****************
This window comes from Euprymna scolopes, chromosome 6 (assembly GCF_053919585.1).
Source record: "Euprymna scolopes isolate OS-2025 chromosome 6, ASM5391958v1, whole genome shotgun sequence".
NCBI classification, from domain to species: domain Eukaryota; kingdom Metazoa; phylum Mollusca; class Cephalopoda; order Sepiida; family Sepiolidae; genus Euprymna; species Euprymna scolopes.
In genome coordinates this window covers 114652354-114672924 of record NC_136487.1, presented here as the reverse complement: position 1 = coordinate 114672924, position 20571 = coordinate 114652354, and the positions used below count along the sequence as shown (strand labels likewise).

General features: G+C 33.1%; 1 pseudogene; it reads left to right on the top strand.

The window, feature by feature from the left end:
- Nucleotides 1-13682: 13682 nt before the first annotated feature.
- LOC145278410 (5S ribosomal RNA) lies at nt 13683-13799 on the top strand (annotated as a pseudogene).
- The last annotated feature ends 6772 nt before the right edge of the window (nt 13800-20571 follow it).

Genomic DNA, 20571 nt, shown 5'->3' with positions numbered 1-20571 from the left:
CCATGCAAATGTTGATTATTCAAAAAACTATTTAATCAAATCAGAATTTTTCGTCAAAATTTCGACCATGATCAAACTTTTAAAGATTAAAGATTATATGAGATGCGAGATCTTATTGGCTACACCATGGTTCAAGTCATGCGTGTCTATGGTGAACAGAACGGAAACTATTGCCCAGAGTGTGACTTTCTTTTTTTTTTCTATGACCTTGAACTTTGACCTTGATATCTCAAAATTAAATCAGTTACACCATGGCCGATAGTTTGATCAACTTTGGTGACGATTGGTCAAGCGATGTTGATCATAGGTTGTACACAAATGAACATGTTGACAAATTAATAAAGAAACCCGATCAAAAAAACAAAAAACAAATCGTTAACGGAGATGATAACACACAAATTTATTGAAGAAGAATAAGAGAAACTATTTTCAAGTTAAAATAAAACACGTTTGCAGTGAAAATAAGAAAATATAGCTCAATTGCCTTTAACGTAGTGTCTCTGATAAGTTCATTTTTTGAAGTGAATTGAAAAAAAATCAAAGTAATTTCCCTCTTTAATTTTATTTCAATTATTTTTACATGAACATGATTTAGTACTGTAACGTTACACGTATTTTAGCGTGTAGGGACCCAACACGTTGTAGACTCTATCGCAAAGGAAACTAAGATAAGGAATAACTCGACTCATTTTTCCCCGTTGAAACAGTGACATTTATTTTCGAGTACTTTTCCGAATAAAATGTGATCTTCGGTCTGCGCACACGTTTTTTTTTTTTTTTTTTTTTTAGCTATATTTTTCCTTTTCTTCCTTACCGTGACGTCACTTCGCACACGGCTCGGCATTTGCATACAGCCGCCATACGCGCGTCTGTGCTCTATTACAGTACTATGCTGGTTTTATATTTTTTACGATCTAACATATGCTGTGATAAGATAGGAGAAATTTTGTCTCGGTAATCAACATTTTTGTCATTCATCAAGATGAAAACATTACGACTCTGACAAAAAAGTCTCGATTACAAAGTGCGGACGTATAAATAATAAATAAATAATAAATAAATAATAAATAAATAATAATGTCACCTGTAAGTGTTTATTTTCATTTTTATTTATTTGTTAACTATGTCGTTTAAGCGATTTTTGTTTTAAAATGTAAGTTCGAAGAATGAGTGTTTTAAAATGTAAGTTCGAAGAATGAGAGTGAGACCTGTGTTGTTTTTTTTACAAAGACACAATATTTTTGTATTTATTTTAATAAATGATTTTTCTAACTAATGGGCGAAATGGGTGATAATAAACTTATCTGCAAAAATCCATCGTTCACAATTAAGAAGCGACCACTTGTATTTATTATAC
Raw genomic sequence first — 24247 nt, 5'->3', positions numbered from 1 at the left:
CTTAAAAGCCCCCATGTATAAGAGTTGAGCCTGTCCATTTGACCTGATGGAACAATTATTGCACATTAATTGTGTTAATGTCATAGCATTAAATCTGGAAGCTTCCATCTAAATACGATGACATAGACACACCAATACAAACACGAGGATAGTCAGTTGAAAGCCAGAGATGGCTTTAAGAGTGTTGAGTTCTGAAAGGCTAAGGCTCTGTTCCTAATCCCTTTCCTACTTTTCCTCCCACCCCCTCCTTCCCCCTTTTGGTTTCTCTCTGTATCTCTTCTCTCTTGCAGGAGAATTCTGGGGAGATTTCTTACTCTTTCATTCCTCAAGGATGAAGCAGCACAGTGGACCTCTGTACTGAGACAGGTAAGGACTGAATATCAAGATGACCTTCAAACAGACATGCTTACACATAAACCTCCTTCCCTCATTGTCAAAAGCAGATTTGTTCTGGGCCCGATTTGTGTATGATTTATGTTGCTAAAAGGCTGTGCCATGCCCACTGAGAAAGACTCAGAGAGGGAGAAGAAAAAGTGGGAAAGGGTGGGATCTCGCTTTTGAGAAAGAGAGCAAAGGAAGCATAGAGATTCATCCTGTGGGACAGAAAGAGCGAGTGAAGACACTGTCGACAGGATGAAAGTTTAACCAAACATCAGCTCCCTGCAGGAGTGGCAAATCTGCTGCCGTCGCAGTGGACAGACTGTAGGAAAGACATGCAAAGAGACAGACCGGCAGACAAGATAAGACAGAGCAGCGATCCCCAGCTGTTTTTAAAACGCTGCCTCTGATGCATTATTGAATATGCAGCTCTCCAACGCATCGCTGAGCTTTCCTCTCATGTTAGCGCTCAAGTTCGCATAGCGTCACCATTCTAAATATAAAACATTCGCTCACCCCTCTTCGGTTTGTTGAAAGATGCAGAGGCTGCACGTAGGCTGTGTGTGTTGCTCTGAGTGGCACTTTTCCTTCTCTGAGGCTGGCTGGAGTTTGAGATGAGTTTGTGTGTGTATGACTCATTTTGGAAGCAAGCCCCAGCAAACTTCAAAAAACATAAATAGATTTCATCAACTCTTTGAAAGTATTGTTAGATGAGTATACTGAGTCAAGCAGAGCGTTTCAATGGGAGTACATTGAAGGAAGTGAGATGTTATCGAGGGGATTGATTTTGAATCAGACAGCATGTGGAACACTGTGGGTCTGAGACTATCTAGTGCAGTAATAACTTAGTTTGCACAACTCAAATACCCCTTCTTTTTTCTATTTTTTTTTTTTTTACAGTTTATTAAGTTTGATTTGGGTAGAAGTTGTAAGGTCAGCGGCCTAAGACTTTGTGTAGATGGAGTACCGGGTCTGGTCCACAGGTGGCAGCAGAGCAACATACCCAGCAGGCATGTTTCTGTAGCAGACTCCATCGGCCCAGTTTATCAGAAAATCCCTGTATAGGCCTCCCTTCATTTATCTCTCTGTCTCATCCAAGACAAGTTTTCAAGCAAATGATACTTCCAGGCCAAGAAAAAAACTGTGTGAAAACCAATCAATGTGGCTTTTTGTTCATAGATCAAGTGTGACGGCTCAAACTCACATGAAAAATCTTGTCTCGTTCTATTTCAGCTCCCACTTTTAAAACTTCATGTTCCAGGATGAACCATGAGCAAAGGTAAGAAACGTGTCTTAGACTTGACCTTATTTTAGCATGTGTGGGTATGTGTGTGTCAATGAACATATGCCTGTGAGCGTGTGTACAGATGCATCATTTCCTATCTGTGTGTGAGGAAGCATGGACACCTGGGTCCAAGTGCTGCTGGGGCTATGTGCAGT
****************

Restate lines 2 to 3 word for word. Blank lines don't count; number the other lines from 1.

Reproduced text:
Source record: "Euprymna scolopes isolate OS-2025 chromosome 6, ASM5391958v1, whole genome shotgun sequence".
NCBI classification, from domain to species: domain Eukaryota; kingdom Metazoa; phylum Mollusca; class Cephalopoda; order Sepiida; family Sepiolidae; genus Euprymna; species Euprymna scolopes.